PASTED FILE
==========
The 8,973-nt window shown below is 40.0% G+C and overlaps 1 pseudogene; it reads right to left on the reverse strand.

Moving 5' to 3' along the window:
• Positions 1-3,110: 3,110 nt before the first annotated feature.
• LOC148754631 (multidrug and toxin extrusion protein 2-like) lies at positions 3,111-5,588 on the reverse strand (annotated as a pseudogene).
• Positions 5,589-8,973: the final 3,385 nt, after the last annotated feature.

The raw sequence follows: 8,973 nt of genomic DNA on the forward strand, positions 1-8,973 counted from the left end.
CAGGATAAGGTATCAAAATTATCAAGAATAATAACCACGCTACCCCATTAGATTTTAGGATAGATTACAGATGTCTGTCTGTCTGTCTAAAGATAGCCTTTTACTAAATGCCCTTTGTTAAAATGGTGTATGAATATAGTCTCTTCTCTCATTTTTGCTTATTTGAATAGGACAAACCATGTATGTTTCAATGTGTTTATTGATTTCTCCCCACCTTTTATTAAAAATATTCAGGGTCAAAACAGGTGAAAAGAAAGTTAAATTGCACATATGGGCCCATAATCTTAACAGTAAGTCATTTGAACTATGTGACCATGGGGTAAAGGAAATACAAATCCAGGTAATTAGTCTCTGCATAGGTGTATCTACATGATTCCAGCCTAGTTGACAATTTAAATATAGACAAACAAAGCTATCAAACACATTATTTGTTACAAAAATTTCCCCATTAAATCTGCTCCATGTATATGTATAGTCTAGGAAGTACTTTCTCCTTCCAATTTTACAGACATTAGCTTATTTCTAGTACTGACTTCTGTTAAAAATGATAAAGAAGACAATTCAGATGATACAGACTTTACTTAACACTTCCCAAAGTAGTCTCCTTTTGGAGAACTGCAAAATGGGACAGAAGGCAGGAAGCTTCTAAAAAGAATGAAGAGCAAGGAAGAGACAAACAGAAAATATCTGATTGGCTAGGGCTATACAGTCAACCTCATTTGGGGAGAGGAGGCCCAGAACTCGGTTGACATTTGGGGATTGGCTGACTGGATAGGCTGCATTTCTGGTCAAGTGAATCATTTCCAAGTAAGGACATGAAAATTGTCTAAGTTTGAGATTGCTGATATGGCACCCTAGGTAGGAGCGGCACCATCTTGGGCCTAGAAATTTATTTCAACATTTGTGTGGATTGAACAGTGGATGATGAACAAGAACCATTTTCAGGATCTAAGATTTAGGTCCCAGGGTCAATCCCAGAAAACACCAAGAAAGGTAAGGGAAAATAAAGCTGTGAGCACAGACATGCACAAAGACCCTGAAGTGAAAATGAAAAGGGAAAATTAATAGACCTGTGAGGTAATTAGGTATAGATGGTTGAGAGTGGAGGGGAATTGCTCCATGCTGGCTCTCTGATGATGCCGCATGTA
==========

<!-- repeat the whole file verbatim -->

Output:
The 8,973-nt window shown below is 40.0% G+C and overlaps 1 pseudogene; it reads right to left on the reverse strand.

Moving 5' to 3' along the window:
• Positions 1-3,110: 3,110 nt before the first annotated feature.
• LOC148754631 (multidrug and toxin extrusion protein 2-like) lies at positions 3,111-5,588 on the reverse strand (annotated as a pseudogene).
• Positions 5,589-8,973: the final 3,385 nt, after the last annotated feature.

The raw sequence follows: 8,973 nt of genomic DNA on the forward strand, positions 1-8,973 counted from the left end.
CAGGATAAGGTATCAAAATTATCAAGAATAATAACCACGCTACCCCATTAGATTTTAGGATAGATTACAGATGTCTGTCTGTCTGTCTAAAGATAGCCTTTTACTAAATGCCCTTTGTTAAAATGGTGTATGAATATAGTCTCTTCTCTCATTTTTGCTTATTTGAATAGGACAAACCATGTATGTTTCAATGTGTTTATTGATTTCTCCCCACCTTTTATTAAAAATATTCAGGGTCAAAACAGGTGAAAAGAAAGTTAAATTGCACATATGGGCCCATAATCTTAACAGTAAGTCATTTGAACTATGTGACCATGGGGTAAAGGAAATACAAATCCAGGTAATTAGTCTCTGCATAGGTGTATCTACATGATTCCAGCCTAGTTGACAATTTAAATATAGACAAACAAAGCTATCAAACACATTATTTGTTACAAAAATTTCCCCATTAAATCTGCTCCATGTATATGTATAGTCTAGGAAGTACTTTCTCCTTCCAATTTTACAGACATTAGCTTATTTCTAGTACTGACTTCTGTTAAAAATGATAAAGAAGACAATTCAGATGATACAGACTTTACTTAACACTTCCCAAAGTAGTCTCCTTTTGGAGAACTGCAAAATGGGACAGAAGGCAGGAAGCTTCTAAAAAGAATGAAGAGCAAGGAAGAGACAAACAGAAAATATCTGATTGGCTAGGGCTATACAGTCAACCTCATTTGGGGAGAGGAGGCCCAGAACTCGGTTGACATTTGGGGATTGGCTGACTGGATAGGCTGCATTTCTGGTCAAGTGAATCATTTCCAAGTAAGGACATGAAAATTGTCTAAGTTTGAGATTGCTGATATGGCACCCTAGGTAGGAGCGGCACCATCTTGGGCCTAGAAATTTATTTCAACATTTGTGTGGATTGAACAGTGGATGATGAACAAGAACCATTTTCAGGATCTAAGATTTAGGTCCCAGGGTCAATCCCAGAAAACACCAAGAAAGGTAAGGGAAAATAAAGCTGTGAGCACAGACATGCACAAAGACCCTGAAGTGAAAATGAAAAGGGAAAATTAATAGACCTGTGAGGTAATTAGGTATAGATGGTTGAGAGTGGAGGGGAATTGCTCCATGCTGGCTCTCTGATGATGCCGCATGTA